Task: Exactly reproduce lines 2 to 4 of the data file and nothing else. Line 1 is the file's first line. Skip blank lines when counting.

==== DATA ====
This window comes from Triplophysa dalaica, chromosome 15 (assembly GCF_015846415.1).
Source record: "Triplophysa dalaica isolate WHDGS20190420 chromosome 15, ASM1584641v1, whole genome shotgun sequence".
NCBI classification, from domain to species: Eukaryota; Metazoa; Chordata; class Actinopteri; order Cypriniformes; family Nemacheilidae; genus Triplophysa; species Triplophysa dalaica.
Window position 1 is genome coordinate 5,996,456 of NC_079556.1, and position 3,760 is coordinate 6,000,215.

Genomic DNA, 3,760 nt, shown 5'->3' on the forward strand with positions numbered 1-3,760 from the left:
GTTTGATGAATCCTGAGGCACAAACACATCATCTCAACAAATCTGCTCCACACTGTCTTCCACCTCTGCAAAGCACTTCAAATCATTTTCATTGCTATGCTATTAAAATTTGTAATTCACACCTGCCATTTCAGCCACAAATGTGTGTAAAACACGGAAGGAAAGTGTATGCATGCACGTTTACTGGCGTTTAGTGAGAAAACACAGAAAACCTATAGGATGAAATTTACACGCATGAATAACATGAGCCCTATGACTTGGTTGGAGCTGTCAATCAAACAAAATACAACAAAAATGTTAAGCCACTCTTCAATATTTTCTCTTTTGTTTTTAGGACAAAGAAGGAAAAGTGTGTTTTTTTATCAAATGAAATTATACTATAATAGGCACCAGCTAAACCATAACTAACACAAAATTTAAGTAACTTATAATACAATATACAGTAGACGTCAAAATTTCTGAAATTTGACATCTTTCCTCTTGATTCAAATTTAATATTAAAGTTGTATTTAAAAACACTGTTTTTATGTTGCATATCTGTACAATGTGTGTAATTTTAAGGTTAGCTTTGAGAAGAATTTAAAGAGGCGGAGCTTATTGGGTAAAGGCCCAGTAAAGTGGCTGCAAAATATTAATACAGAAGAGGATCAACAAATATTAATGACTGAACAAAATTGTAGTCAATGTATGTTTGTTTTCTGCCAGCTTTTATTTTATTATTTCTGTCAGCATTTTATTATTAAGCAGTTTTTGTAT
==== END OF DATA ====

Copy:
Source record: "Triplophysa dalaica isolate WHDGS20190420 chromosome 15, ASM1584641v1, whole genome shotgun sequence".
NCBI classification, from domain to species: Eukaryota; Metazoa; Chordata; class Actinopteri; order Cypriniformes; family Nemacheilidae; genus Triplophysa; species Triplophysa dalaica.
Window position 1 is genome coordinate 5,996,456 of NC_079556.1, and position 3,760 is coordinate 6,000,215.